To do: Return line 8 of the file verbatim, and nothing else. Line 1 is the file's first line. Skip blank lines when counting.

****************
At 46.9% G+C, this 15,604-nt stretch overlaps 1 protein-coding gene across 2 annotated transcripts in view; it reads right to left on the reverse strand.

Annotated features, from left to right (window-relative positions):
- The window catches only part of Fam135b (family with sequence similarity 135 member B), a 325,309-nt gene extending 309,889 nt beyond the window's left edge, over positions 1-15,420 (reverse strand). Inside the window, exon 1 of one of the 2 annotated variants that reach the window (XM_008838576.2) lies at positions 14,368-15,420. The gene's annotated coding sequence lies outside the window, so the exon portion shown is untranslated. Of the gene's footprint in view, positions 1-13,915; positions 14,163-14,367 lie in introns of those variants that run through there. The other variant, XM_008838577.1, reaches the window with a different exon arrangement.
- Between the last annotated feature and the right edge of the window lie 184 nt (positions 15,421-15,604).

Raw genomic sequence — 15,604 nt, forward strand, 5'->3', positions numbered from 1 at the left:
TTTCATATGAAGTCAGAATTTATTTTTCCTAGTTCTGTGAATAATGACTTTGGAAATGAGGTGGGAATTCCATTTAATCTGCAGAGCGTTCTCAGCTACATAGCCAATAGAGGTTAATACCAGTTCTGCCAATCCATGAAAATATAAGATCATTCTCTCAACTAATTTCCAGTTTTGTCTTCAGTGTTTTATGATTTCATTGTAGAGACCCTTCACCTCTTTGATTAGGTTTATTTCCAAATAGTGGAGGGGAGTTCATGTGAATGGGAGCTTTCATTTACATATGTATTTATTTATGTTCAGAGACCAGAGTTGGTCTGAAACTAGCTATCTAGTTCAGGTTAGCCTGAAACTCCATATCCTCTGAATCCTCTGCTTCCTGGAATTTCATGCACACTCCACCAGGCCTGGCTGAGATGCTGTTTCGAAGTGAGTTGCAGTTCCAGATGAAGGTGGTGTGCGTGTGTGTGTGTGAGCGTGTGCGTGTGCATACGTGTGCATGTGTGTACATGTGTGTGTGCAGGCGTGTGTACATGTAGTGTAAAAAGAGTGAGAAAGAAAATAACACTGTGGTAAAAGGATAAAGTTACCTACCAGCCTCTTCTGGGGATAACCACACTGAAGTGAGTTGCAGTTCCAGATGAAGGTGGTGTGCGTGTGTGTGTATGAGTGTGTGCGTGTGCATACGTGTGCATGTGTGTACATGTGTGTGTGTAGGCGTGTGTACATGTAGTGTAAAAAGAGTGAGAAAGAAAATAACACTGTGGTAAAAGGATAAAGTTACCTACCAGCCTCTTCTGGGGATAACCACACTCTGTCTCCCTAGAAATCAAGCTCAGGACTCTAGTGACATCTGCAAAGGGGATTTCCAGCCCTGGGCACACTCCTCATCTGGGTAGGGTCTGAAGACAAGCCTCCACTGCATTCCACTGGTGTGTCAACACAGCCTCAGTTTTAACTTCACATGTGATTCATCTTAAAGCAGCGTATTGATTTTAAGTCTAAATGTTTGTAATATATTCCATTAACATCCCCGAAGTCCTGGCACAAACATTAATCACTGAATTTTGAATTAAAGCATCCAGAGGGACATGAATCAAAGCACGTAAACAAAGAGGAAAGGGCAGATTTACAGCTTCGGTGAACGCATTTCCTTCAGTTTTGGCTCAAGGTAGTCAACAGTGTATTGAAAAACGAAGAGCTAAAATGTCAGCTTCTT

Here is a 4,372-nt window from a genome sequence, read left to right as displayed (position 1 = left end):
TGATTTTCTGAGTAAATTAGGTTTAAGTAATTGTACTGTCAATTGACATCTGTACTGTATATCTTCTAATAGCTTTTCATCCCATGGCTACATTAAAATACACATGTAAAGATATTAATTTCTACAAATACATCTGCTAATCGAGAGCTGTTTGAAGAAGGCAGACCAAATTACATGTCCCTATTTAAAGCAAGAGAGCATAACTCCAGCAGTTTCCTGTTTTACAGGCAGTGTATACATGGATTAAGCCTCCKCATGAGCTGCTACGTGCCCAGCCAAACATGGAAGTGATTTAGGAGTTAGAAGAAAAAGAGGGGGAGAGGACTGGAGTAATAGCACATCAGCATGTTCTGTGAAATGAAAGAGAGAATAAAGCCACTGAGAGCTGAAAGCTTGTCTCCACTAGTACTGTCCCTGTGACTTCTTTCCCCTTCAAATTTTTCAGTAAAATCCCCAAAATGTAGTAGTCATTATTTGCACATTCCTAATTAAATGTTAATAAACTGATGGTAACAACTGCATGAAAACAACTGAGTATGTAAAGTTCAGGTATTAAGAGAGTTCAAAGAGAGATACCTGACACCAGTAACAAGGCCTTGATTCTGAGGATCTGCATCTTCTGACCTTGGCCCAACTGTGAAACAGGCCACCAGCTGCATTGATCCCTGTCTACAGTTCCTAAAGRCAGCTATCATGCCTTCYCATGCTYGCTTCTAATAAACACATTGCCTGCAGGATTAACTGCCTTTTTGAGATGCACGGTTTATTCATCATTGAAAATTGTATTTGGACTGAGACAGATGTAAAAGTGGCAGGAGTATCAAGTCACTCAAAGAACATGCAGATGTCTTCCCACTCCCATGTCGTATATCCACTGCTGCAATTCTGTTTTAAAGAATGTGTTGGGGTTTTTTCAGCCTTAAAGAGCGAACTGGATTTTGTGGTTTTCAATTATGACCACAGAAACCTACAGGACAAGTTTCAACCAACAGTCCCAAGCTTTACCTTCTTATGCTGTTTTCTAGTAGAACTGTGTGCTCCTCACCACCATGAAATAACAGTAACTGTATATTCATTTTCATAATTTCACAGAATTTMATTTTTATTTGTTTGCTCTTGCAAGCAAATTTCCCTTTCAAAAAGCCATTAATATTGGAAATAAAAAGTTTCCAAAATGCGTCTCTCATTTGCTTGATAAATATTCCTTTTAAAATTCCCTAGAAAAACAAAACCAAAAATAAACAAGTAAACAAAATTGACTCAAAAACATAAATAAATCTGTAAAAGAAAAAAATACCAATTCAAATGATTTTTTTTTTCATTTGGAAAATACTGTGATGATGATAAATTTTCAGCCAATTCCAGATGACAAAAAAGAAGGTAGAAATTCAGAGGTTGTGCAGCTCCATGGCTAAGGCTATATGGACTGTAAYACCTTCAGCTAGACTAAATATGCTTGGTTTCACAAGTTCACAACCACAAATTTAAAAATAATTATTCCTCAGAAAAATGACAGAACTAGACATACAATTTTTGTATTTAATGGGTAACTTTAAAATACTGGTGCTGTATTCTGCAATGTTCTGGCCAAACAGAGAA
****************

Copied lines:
TGATTTTCTGAGTAAATTAGGTTTAAGTAATTGTACTGTCAATTGACATCTGTACTGTATATCTTCTAATAGCTTTTCATCCCATGGCTACATTAAAATACACATGTAAAGATATTAATTTCTACAAATACATCTGCTAATCGAGAGCTGTTTGAAGAAGGCAGACCAAATTACATGTCCCTATTTAAAGCAAGAGAGCATAACTCCAGCAGTTTCCTGTTTTACAGGCAGTGTATACATGGATTAAGCCTCCKCATGAGCTGCTACGTGCCCAGCCAAACATGGAAGTGATTTAGGAGTTAGAAGAAAAAGAGGGGGAGAGGACTGGAGTAATAGCACATCAGCATGTTCTGTGAAATGAAAGAGAGAATAAAGCCACTGAGAGCTGAAAGCTTGTCTCCACTAGTACTGTCCCTGTGACTTCTTTCCCCTTCAAATTTTTCAGTAAAATCCCCAAAATGTAGTAGTCATTATTTGCACATTCCTAATTAAATGTTAATAAACTGATGGTAACAACTGCATGAAAACAACTGAGTATGTAAAGTTCAGGTATTAAGAGAGTTCAAAGAGAGATACCTGACACCAGTAACAAGGCCTTGATTCTGAGGATCTGCATCTTCTGACCTTGGCCCAACTGTGAAACAGGCCACCAGCTGCATTGATCCCTGTCTACAGTTCCTAAAGRCAGCTATCATGCCTTCYCATGCTYGCTTCTAATAAACACATTGCCTGCAGGATTAACTGCCTTTTTGAGATGCACGGTTTATTCATCATTGAAAATTGTATTTGGACTGAGACAGATGTAAAAGTGGCAGGAGTATCAAGTCACTCAAAGAACATGCAGATGTCTTCCCACTCCCATGTCGTATATCCACTGCTGCAATTCTGTTTTAAAGAATGTGTTGGGGTTTTTTCAGCCTTAAAGAGCGAACTGGATTTTGTGGTTTTCAATTATGACCACAGAAACCTACAGGACAAGTTTCAACCAACAGTCCCAAGCTTTACCTTCTTATGCTGTTTTCTAGTAGAACTGTGTGCTCCTCACCACCATGAAATAACAGTAACTGTATATTCATTTTCATAATTTCACAGAATTTMATTTTTATTTGTTTGCTCTTGCAAGCAAATTTCCCTTTCAAAAAGCCATTAATATTGGAAATAAAAAGTTTCCAAAATGCGTCTCTCATTTGCTTGATAAATATTCCTTTTAAAATTCCCTAGAAAAACAAAACCAAAAATAAACAAGTAAACAAAATTGACTCAAAAACATAAATAAATCTGTAAAAGAAAAAAATACCAATTCAAATGATTTTTTTTTTCATTTGGAAAATACTGTGATGATGATAAATTTTCAGCCAATTCCAGATGACAAAAAAGAAGGTAGAAATTCAGAGGTTGTGCAGCTCCATGGCTAAGGCTATATGGACTGTAAYACCTTCAGCTAGACTAAATATGCTTGGTTTCACAAGTTCACAACCACAAATTTAAAAATAATTATTCCTCAGAAAAATGACAGAACTAGACATACAATTTTTGTATTTAATGGGTAACTTTAAAATACTGGTGCTGTATTCTGCAATGTTCTGGCCAAACAGAGAA